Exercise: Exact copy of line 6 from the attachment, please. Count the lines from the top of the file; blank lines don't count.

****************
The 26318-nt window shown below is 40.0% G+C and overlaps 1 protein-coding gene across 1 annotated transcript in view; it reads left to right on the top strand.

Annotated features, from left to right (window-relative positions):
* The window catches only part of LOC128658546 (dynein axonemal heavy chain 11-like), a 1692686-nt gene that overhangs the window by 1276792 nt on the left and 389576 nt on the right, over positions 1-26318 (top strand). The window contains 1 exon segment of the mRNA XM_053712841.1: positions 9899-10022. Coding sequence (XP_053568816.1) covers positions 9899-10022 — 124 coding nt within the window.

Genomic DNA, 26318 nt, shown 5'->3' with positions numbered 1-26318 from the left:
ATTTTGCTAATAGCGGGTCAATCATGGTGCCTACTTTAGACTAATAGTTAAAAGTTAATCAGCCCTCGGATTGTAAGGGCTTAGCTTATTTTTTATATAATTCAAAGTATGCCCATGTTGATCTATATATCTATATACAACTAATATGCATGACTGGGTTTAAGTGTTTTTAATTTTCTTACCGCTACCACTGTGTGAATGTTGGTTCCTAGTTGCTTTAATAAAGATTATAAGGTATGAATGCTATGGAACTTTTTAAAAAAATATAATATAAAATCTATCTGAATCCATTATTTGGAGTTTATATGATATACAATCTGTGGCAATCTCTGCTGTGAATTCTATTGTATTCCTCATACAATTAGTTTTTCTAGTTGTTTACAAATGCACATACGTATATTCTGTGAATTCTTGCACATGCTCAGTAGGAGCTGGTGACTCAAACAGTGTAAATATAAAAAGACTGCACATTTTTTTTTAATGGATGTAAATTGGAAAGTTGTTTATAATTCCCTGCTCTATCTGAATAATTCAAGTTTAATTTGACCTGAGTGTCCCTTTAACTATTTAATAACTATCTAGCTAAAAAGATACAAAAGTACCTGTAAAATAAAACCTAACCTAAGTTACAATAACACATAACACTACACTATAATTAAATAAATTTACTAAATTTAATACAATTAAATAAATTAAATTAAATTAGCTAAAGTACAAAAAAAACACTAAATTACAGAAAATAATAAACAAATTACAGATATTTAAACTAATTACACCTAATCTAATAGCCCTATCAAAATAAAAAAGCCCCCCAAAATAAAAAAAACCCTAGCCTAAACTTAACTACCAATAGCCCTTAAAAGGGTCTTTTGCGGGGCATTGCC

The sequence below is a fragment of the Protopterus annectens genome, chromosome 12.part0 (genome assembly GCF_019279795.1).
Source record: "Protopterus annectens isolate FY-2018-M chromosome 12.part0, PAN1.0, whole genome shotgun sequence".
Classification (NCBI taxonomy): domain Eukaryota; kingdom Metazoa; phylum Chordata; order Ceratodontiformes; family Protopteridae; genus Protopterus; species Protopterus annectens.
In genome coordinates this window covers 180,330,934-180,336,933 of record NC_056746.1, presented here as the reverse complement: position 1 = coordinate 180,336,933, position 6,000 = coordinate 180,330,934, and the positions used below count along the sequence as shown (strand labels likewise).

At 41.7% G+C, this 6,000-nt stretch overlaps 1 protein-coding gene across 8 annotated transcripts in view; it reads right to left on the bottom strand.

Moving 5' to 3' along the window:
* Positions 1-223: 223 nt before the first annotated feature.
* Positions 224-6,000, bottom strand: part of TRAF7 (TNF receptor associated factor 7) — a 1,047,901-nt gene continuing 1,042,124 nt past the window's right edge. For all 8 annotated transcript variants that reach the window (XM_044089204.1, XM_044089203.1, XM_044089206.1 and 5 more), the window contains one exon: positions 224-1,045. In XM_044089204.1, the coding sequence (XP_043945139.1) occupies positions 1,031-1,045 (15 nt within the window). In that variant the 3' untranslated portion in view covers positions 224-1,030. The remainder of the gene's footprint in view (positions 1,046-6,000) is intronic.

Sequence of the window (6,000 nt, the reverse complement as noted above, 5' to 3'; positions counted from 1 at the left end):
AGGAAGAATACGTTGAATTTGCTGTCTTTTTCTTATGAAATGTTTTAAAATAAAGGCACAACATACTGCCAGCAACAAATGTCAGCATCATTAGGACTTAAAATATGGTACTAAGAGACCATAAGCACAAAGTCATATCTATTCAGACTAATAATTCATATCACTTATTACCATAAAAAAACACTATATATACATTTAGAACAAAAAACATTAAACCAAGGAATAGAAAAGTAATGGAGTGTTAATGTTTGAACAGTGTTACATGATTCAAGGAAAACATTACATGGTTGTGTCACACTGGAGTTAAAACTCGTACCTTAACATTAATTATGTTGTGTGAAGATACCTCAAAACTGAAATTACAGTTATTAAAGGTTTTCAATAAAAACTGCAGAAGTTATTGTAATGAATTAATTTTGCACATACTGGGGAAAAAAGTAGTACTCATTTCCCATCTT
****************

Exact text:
The sequence below is a fragment of the Protopterus annectens genome, chromosome 12.part0 (genome assembly GCF_019279795.1).